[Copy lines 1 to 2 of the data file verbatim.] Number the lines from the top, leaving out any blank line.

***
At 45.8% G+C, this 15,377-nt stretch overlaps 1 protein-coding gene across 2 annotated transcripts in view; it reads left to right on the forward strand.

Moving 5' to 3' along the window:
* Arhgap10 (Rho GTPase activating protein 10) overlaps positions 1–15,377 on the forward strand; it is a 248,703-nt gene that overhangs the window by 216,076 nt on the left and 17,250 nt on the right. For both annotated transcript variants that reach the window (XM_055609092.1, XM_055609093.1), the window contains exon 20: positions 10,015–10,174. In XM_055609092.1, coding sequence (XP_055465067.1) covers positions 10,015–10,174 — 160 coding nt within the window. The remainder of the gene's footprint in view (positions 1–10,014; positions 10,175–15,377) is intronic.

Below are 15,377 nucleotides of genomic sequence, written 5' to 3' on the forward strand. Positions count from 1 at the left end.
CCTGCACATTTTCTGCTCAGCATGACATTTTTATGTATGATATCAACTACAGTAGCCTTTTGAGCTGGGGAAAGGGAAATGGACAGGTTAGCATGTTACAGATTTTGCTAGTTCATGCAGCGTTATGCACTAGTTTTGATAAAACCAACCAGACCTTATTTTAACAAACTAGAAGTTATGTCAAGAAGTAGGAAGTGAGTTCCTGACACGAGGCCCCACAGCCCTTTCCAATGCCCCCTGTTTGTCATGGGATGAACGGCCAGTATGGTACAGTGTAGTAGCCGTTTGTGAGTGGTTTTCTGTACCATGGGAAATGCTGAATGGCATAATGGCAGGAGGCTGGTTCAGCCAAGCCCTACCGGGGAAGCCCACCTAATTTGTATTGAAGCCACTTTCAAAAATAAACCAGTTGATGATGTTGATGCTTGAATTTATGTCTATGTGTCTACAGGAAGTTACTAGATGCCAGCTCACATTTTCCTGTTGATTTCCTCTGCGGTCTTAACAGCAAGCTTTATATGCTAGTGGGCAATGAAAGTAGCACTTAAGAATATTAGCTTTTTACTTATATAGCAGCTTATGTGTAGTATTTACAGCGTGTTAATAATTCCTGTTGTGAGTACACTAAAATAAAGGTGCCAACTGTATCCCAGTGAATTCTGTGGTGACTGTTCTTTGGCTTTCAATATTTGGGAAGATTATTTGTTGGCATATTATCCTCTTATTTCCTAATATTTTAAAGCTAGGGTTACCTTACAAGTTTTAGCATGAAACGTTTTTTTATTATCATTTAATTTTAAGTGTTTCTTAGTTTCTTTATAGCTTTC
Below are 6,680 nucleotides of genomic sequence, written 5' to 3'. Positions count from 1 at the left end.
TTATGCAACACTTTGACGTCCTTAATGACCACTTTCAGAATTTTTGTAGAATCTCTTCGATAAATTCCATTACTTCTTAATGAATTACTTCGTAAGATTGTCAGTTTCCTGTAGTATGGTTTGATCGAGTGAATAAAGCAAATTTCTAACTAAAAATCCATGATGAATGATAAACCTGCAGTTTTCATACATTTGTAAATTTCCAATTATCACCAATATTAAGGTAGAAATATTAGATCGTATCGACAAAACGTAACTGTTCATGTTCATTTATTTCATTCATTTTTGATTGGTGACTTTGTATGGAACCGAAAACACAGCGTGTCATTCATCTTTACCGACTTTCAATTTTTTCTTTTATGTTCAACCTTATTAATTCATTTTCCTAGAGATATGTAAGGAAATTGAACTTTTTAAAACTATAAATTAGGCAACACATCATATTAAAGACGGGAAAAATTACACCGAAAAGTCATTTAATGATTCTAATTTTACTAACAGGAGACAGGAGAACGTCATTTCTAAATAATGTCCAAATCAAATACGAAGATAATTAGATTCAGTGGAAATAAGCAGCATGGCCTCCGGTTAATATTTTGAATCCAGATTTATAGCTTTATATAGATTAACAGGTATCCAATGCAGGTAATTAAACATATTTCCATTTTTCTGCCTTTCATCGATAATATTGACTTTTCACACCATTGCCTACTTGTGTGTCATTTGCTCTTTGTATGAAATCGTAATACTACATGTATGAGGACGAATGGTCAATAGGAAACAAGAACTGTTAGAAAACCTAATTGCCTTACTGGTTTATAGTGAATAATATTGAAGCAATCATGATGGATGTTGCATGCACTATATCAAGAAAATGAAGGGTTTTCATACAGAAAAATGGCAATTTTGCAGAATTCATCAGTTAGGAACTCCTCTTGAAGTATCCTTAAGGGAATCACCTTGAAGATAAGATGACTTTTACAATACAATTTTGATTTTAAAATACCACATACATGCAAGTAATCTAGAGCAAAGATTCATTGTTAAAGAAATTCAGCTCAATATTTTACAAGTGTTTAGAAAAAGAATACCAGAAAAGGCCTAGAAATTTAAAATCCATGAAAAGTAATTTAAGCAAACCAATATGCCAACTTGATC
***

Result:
At 45.8% G+C, this 15,377-nt stretch overlaps 1 protein-coding gene across 2 annotated transcripts in view; it reads left to right on the forward strand.

Moving 5' to 3' along the window: